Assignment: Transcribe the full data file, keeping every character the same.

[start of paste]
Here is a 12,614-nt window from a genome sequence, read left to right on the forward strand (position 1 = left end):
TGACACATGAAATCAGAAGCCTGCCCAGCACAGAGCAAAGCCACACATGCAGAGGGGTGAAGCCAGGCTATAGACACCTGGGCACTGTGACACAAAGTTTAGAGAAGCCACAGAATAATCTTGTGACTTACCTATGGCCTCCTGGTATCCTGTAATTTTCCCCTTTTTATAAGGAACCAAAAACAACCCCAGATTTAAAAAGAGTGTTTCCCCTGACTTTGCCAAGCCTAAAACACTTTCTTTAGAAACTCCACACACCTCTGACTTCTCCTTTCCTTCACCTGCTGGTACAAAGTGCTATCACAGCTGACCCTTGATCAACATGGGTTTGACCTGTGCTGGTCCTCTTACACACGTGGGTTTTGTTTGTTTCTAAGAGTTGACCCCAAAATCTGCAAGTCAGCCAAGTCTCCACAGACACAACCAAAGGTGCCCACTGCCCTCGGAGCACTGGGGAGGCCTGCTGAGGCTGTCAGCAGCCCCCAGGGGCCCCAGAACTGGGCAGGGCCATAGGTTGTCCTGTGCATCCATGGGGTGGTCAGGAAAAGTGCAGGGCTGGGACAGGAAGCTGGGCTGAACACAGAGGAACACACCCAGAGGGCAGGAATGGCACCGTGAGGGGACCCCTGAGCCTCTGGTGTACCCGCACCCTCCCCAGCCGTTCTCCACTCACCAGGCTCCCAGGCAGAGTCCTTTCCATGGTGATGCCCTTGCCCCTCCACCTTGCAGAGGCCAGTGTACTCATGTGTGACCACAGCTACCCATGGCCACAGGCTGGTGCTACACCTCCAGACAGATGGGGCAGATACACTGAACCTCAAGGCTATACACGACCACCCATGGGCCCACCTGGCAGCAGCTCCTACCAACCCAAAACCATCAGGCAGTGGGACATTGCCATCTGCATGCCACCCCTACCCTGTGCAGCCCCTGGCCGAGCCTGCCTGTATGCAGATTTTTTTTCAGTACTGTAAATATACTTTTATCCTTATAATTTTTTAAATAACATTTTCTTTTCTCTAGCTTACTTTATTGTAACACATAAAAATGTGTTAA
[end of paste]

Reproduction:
Here is a 12,614-nt window from a genome sequence, read left to right on the forward strand (position 1 = left end):
TGACACATGAAATCAGAAGCCTGCCCAGCACAGAGCAAAGCCACACATGCAGAGGGGTGAAGCCAGGCTATAGACACCTGGGCACTGTGACACAAAGTTTAGAGAAGCCACAGAATAATCTTGTGACTTACCTATGGCCTCCTGGTATCCTGTAATTTTCCCCTTTTTATAAGGAACCAAAAACAACCCCAGATTTAAAAAGAGTGTTTCCCCTGACTTTGCCAAGCCTAAAACACTTTCTTTAGAAACTCCACACACCTCTGACTTCTCCTTTCCTTCACCTGCTGGTACAAAGTGCTATCACAGCTGACCCTTGATCAACATGGGTTTGACCTGTGCTGGTCCTCTTACACACGTGGGTTTTGTTTGTTTCTAAGAGTTGACCCCAAAATCTGCAAGTCAGCCAAGTCTCCACAGACACAACCAAAGGTGCCCACTGCCCTCGGAGCACTGGGGAGGCCTGCTGAGGCTGTCAGCAGCCCCCAGGGGCCCCAGAACTGGGCAGGGCCATAGGTTGTCCTGTGCATCCATGGGGTGGTCAGGAAAAGTGCAGGGCTGGGACAGGAAGCTGGGCTGAACACAGAGGAACACACCCAGAGGGCAGGAATGGCACCGTGAGGGGACCCCTGAGCCTCTGGTGTACCCGCACCCTCCCCAGCCGTTCTCCACTCACCAGGCTCCCAGGCAGAGTCCTTTCCATGGTGATGCCCTTGCCCCTCCACCTTGCAGAGGCCAGTGTACTCATGTGTGACCACAGCTACCCATGGCCACAGGCTGGTGCTACACCTCCAGACAGATGGGGCAGATACACTGAACCTCAAGGCTATACACGACCACCCATGGGCCCACCTGGCAGCAGCTCCTACCAACCCAAAACCATCAGGCAGTGGGACATTGCCATCTGCATGCCACCCCTACCCTGTGCAGCCCCTGGCCGAGCCTGCCTGTATGCAGATTTTTTTTCAGTACTGTAAATATACTTTTATCCTTATAATTTTTTAAATAACATTTTCTTTTCTCTAGCTTACTTTATTGTAACACATAAAAATGTGTTAA